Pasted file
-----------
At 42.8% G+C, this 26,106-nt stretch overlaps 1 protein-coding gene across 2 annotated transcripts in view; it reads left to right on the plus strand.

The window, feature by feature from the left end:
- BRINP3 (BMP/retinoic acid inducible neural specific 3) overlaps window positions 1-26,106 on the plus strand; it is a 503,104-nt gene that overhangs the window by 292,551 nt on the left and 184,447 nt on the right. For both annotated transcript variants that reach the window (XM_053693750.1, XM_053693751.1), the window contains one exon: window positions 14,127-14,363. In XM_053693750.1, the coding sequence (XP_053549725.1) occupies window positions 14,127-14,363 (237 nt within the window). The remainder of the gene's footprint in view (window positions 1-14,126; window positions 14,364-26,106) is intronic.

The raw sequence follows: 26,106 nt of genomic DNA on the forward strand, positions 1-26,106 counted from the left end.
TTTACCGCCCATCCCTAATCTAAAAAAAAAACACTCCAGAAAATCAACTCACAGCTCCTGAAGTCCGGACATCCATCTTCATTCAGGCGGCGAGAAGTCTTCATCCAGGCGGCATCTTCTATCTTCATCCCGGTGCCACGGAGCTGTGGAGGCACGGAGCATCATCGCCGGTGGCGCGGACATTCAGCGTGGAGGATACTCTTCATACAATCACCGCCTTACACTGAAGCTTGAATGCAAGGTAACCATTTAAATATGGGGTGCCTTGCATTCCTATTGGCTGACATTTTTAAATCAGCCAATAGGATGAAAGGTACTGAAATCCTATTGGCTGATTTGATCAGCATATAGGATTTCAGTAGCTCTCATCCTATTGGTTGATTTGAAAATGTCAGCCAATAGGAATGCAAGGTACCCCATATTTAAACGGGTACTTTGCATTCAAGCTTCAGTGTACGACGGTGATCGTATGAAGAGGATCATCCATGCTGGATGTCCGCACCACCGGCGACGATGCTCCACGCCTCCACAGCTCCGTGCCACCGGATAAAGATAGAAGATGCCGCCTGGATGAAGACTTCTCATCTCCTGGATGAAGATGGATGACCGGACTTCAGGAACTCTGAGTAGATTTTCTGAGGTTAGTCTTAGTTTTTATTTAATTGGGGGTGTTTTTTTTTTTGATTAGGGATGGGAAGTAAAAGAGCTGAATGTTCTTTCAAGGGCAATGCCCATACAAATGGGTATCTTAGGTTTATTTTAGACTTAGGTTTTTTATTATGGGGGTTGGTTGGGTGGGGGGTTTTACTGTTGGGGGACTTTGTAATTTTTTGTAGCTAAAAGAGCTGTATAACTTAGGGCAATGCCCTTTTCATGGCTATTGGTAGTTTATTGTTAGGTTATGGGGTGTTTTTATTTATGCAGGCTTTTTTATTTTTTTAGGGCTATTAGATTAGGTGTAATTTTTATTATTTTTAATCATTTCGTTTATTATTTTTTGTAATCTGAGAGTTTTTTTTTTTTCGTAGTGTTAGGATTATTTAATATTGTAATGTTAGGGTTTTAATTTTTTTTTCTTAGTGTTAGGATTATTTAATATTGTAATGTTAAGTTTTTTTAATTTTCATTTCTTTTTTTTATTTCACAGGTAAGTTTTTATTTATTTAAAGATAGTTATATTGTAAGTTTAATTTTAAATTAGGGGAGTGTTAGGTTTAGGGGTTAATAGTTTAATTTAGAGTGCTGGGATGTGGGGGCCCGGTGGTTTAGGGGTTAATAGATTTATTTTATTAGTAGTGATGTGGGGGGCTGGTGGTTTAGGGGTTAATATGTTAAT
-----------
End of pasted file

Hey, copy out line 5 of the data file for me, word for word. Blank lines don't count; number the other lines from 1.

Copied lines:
TTTACCGCCCATCCCTAATCTAAAAAAAAAACACTCCAGAAAATCAACTCACAGCTCCTGAAGTCCGGACATCCATCTTCATTCAGGCGGCGAGAAGTCTTCATCCAGGCGGCATCTTCTATCTTCATCCCGGTGCCACGGAGCTGTGGAGGCACGGAGCATCATCGCCGGTGGCGCGGACATTCAGCGTGGAGGATACTCTTCATACAATCACCGCCTTACACTGAAGCTTGAATGCAAGGTAACCATTTAAATATGGGGTGCCTTGCATTCCTATTGGCTGACATTTTTAAATCAGCCAATAGGATGAAAGGTACTGAAATCCTATTGGCTGATTTGATCAGCATATAGGATTTCAGTAGCTCTCATCCTATTGGTTGATTTGAAAATGTCAGCCAATAGGAATGCAAGGTACCCCATATTTAAACGGGTACTTTGCATTCAAGCTTCAGTGTACGACGGTGATCGTATGAAGAGGATCATCCATGCTGGATGTCCGCACCACCGGCGACGATGCTCCACGCCTCCACAGCTCCGTGCCACCGGATAAAGATAGAAGATGCCGCCTGGATGAAGACTTCTCATCTCCTGGATGAAGATGGATGACCGGACTTCAGGAACTCTGAGTAGATTTTCTGAGGTTAGTCTTAGTTTTTATTTAATTGGGGGTGTTTTTTTTTTTGATTAGGGATGGGAAGTAAAAGAGCTGAATGTTCTTTCAAGGGCAATGCCCATACAAATGGGTATCTTAGGTTTATTTTAGACTTAGGTTTTTTATTATGGGGGTTGGTTGGGTGGGGGGTTTTACTGTTGGGGGACTTTGTAATTTTTTGTAGCTAAAAGAGCTGTATAACTTAGGGCAATGCCCTTTTCATGGCTATTGGTAGTTTATTGTTAGGTTATGGGGTGTTTTTATTTATGCAGGCTTTTTTATTTTTTTAGGGCTATTAGATTAGGTGTAATTTTTATTATTTTTAATCATTTCGTTTATTATTTTTTGTAATCTGAGAGTTTTTTTTTTTTCGTAGTGTTAGGATTATTTAATATTGTAATGTTAGGGTTTTAATTTTTTTTTCTTAGTGTTAGGATTATTTAATATTGTAATGTTAAGTTTTTTTAATTTTCATTTCTTTTTTTTATTTCACAGGTAAGTTTTTATTTATTTAAAGATAGTTATATTGTAAGTTTAATTTTAAATTAGGGGAGTGTTAGGTTTAGGGGTTAATAGTTTAATTTAGAGTGCTGGGATGTGGGGGCCCGGTGGTTTAGGGGTTAATAGATTTATTTTATTAGTAGTGATGTGGGGGGCTGGTGGTTTAGGGGTTAATATGTTAAT